A horror scenario for every dog owner: their own animal has tipped to the ground and no longer reacts. Unconsciousness can occur for many reasons. A syncope, i.e. a circulatory collapse in dogs, is one of them.
What is a syncope?
With a syncope, a dog suddenly experiences a fainting fit without any sign. The strange thing about it is that the loss of consciousness due to the circulatory collapse only lasts for a short time. The dog is on its feet again after only a few seconds. He is awake and behaves normally - as if nothing had happened.
Circulatory collapse in dogs: this happens
A syncope occurs when the brain is no longer supplied with sufficient blood and therefore insufficient oxygen. The dog then reacts with a fainting fit and falls to the side, whereupon the blood reaches the brain better again. The animal then regains consciousness. But how does dog collapse actually occur?
Possible causes of syncope
There are many reasons for a circulatory collapse in dogs. However, a syncope is basically a symptom, i.e. an indication of another disease. Often a dog's syncope is based on heart and brain diseases. This can be, for example, cardiac arrhythmia, heart valve disorders, vasoconstriction or even a brain tumor.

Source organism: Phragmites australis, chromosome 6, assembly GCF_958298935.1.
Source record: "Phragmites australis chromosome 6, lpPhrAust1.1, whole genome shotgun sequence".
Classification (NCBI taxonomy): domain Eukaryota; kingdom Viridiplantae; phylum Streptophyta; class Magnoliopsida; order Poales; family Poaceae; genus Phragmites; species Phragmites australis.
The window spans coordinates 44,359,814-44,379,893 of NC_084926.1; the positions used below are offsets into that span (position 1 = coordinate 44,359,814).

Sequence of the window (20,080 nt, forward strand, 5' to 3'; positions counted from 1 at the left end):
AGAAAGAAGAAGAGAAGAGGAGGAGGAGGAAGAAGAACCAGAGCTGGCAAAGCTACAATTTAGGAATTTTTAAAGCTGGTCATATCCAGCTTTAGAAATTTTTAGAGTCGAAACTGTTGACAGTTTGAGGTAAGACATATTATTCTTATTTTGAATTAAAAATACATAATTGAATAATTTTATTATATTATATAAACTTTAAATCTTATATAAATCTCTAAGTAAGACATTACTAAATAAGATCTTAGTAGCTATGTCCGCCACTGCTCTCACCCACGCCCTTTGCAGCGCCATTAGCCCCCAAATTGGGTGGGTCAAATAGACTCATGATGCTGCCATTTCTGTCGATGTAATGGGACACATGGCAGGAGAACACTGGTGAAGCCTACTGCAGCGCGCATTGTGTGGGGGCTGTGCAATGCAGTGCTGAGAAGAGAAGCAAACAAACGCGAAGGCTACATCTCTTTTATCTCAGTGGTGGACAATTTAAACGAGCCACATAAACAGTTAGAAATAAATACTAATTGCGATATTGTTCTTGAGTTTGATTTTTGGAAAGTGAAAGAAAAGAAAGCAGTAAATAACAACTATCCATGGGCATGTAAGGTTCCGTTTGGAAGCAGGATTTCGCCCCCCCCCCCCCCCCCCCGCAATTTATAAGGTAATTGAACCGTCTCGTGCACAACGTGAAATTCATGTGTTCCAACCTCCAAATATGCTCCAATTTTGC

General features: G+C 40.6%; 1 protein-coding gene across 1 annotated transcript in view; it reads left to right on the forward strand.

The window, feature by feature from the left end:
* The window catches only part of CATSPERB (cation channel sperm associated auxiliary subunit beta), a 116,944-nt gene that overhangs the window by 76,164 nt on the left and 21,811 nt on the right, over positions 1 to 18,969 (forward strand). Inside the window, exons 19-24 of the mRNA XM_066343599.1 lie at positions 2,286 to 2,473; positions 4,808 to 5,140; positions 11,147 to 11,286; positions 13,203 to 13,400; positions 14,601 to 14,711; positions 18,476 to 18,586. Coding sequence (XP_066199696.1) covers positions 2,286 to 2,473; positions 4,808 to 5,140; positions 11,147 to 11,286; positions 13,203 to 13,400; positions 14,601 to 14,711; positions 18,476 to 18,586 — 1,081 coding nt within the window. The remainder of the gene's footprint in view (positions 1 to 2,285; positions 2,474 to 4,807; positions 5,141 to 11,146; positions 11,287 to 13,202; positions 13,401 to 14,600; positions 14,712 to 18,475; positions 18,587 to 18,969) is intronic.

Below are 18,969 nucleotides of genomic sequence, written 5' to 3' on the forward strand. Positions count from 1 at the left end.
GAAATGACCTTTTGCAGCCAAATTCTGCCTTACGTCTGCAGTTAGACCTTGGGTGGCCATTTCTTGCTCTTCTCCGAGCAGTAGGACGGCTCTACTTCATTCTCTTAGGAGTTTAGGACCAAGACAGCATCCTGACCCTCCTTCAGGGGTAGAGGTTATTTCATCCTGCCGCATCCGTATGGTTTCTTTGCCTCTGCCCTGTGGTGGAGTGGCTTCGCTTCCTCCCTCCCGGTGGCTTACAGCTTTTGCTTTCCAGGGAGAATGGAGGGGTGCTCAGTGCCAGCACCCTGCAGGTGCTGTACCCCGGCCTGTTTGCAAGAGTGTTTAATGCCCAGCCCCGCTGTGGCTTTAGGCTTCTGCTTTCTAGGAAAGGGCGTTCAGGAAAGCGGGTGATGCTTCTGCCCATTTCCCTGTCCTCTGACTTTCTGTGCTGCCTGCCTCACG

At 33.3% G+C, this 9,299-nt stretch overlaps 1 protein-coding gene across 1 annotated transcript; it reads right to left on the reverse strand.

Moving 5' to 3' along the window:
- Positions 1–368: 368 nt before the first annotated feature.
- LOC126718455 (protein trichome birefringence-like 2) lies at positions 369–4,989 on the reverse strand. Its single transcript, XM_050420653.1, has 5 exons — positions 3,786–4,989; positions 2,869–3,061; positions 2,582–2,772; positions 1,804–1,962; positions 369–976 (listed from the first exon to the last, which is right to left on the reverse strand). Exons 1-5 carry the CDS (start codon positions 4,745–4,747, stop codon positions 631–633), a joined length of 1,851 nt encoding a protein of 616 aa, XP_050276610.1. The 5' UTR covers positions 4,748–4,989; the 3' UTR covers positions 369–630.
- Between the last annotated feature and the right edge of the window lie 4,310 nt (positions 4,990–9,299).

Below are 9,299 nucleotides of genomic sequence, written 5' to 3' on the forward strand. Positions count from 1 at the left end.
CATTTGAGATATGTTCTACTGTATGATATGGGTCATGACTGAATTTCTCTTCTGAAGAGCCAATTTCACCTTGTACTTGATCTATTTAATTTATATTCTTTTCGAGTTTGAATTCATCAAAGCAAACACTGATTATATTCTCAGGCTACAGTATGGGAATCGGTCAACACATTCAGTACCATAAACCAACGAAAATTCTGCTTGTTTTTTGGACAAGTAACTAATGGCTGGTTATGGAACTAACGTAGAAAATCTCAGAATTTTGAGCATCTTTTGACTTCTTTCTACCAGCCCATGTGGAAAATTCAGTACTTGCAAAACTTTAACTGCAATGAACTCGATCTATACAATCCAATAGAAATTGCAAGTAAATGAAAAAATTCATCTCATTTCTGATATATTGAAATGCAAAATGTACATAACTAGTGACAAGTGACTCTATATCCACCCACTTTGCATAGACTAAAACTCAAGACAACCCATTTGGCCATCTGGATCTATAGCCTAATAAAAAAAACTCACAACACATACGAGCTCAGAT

It is usually difficult to distinguish a syncope from an epileptic seizure. The two are very similar. The decisive factor is the behavior of the dog during loss of consciousness.
Epileptic seizures are almost always accompanied by convulsions. The four-legged friend rows with his limbs, salivates and jerks his head violently, whereas dogs tend to sag limply at a syncope.
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Dog syncope: what to do?
Because a dog's circulatory collapse can indicate a serious illness, you should not hesitate to see a veterinarian if your dog only faints for a few seconds.
The veterinarian can perform various tests such as blood tests, ultrasound and X-ray examinations, which can provide information about the underlying disease. Then he will start treatment accordingly.
Circulatory collapse in dogs: how is it treated?
A syncope is not treated directly. The therapy depends on the underlying disease. While with some diseases that can cause a circulatory collapse, medication and, if necessary, a change in diet are sufficient, with other diseases such as a brain tumor, interventions are also absolutely necessary.